"Between Earth and Heaven," opening today at the Hammer Museum, traces architect John Lautner's lifelong quest to transcend the boundaries between shelter and nature. It also attempts to redefine the legacy of a seminal architectural pioneer so profoundly misunderstood that it took the exhibition's co-curator, Nicholas Olsberg, three months to decide whether to get involved at all.
Lautner did aim for altitude. One day in 1963, he walked out onto a Bel-Air cliff-top construction site and stood so perilously close to the edge that he was in danger of falling prey to a stray gust, to gravity itself. Yet he was calm, meditating on skyline and cityscape, like a stone angel on the parapet of a European opera house reaching for the gods. He seemed to embody his contention that "the purpose of architecture is to create timeless, free, joyous spaces for all activities in life."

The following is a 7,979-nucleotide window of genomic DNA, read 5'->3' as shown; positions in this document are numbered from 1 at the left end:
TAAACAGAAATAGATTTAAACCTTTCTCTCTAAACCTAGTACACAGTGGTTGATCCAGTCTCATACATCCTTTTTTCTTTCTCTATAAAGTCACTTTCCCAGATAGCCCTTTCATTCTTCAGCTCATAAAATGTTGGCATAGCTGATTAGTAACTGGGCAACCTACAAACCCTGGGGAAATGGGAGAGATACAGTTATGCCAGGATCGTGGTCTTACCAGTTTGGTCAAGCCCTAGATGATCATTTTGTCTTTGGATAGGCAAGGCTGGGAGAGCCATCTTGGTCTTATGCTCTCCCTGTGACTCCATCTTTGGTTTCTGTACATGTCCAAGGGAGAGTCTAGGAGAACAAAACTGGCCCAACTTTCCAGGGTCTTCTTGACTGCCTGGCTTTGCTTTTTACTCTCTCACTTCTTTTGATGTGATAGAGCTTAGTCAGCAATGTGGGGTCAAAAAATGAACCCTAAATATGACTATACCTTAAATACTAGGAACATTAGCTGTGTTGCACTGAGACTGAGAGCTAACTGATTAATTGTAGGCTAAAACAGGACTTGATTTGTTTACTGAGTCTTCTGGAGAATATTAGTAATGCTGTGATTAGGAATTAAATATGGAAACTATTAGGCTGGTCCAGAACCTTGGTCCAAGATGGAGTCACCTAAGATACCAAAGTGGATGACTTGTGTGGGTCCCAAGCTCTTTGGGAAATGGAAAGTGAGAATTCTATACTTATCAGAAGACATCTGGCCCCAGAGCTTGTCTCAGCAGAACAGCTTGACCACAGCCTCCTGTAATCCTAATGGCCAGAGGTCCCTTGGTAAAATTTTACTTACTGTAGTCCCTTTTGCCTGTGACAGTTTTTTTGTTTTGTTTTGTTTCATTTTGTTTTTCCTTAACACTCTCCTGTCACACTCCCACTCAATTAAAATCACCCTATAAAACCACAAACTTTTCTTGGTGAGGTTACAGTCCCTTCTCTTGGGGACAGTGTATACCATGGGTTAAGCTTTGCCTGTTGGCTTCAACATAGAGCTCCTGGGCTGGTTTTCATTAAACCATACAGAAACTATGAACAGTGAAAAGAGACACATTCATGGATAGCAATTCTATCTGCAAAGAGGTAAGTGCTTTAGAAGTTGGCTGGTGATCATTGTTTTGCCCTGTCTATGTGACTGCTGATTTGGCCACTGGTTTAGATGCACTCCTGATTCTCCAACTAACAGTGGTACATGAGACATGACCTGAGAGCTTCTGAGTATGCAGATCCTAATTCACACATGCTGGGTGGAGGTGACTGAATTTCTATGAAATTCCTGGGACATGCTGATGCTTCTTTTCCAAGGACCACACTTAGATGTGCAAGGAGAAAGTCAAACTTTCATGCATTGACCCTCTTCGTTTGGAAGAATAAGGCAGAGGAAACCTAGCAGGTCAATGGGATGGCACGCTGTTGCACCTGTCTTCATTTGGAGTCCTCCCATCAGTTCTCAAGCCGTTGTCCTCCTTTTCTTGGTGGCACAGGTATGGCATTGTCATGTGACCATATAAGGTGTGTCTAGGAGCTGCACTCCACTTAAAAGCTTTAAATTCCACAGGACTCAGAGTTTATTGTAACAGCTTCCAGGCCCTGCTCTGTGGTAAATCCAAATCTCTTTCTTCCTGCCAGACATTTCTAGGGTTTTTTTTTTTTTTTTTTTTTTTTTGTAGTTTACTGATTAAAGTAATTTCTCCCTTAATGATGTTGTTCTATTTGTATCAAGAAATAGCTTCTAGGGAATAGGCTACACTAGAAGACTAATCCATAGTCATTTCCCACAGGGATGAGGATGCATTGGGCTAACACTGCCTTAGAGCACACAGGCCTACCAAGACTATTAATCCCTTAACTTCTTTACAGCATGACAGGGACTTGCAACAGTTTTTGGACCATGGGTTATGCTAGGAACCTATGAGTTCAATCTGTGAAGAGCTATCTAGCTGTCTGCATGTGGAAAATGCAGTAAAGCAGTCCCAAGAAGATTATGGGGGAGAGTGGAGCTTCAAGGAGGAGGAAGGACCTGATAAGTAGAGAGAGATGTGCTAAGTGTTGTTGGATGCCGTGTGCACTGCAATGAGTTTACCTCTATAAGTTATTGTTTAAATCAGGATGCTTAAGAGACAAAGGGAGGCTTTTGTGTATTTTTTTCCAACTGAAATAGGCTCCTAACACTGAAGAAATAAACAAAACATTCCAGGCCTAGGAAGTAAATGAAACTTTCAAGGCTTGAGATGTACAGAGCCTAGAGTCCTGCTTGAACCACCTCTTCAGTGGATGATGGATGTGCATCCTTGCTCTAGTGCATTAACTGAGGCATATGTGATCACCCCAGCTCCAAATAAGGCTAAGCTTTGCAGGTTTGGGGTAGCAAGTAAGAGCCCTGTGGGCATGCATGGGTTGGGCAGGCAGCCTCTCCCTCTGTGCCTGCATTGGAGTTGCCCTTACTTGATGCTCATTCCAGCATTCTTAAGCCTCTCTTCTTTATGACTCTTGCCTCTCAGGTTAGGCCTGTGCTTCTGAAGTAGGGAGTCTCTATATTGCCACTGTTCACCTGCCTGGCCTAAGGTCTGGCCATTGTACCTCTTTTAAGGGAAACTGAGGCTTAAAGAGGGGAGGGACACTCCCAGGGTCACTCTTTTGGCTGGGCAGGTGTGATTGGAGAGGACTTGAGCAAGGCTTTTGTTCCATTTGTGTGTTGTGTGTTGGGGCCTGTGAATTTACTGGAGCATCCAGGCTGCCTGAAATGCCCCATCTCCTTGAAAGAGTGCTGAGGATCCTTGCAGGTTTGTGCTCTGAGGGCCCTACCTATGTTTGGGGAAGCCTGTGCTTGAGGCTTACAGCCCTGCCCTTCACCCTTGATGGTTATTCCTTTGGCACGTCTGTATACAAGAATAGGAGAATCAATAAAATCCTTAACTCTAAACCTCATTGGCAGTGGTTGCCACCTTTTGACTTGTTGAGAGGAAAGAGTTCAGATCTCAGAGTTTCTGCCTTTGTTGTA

Excerpted from the LA TIMES